Discover Magazine has a great article on the real science and logic of the paradoxes of time travel. Just what is possible and what isn't? Prepare to have your brain at least partially melted.
Sure, it doesn't address anything pesky like parallel timelines, but it does talk about the impossibility of changing something that's already happened.
The nub of the problem is that you cannot have a consistent "arrow of time" in the presence of closed timelike curves. The arrow of time is simply the distinction between the past and the future. We can turn an egg into an omelet, but not an omelet into an egg; we remember yesterday, but not tomorrow; we are born, grow older, and die, never the reverse. Scientists explain all of these manifestations of the arrow of time in terms of entropy-loosely, the "disorderliness" of a system. A neatly stacked collection of papers has a low entropy, while the same collection scattered across a desktop has a high entropy. The entropy of any system left to its own devices will either increase with time or stay constant; that is the celebrated second law of thermodynamics. The arrow of time comes down to the fact that entropy increases toward the future and was lower in the past.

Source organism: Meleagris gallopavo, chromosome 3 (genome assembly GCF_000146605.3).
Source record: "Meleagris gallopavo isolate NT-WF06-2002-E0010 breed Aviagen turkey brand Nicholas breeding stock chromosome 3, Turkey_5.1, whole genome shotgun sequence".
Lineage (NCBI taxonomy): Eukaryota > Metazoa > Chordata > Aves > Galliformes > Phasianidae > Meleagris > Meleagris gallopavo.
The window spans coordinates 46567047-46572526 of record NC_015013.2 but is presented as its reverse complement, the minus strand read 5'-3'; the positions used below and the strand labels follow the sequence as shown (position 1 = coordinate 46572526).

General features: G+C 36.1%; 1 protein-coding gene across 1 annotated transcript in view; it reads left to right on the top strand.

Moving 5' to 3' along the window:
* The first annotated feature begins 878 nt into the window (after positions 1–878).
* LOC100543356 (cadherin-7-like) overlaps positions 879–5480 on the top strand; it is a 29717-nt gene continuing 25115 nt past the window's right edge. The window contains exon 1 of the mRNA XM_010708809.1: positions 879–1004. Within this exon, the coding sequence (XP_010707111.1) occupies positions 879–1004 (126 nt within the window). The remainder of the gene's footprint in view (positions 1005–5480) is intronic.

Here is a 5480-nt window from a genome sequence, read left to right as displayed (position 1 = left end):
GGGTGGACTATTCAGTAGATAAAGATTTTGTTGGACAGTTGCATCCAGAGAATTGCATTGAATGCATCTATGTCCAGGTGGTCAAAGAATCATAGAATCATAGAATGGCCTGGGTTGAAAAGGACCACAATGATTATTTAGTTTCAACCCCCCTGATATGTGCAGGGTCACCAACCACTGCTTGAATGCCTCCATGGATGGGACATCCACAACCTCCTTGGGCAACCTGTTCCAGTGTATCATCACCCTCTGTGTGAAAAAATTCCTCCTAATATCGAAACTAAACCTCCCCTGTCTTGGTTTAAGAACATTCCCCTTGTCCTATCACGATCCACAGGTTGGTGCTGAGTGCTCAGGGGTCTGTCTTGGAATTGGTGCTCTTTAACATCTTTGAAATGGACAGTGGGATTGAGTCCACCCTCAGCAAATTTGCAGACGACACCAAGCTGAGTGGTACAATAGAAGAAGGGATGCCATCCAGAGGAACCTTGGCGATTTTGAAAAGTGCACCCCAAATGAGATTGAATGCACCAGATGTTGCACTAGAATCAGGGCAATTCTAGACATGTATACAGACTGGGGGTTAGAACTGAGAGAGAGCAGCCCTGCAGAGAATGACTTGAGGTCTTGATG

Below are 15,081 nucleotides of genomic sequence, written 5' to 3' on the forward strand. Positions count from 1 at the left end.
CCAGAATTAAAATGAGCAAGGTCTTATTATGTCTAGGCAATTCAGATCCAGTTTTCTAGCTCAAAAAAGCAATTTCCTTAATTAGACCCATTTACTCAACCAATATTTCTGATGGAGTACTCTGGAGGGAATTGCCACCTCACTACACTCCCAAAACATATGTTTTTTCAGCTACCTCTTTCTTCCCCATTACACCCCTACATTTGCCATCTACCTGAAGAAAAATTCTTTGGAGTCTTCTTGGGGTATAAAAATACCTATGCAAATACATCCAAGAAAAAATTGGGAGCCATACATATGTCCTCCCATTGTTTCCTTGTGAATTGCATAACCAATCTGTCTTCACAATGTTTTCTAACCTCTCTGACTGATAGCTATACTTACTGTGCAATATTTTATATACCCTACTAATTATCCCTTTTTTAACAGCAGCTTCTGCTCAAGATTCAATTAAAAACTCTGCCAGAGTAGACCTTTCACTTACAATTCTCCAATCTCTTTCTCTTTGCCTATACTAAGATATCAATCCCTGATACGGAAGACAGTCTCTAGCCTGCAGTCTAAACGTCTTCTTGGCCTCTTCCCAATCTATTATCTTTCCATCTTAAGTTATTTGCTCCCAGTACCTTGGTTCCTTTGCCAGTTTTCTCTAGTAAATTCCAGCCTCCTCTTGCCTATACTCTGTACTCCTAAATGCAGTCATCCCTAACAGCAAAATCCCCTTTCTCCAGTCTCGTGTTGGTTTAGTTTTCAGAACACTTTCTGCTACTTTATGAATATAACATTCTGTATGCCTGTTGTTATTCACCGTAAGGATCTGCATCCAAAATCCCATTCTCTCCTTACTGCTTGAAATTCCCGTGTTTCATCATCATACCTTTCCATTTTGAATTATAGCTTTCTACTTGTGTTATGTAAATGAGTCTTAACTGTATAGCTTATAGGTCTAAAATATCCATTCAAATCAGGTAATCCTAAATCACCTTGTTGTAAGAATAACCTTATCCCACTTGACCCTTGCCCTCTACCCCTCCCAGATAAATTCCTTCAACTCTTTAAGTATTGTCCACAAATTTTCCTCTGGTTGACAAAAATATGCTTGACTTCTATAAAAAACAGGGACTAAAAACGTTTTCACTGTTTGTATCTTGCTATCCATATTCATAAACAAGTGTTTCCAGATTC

But what the hell is that temple all about, science?! [Discover]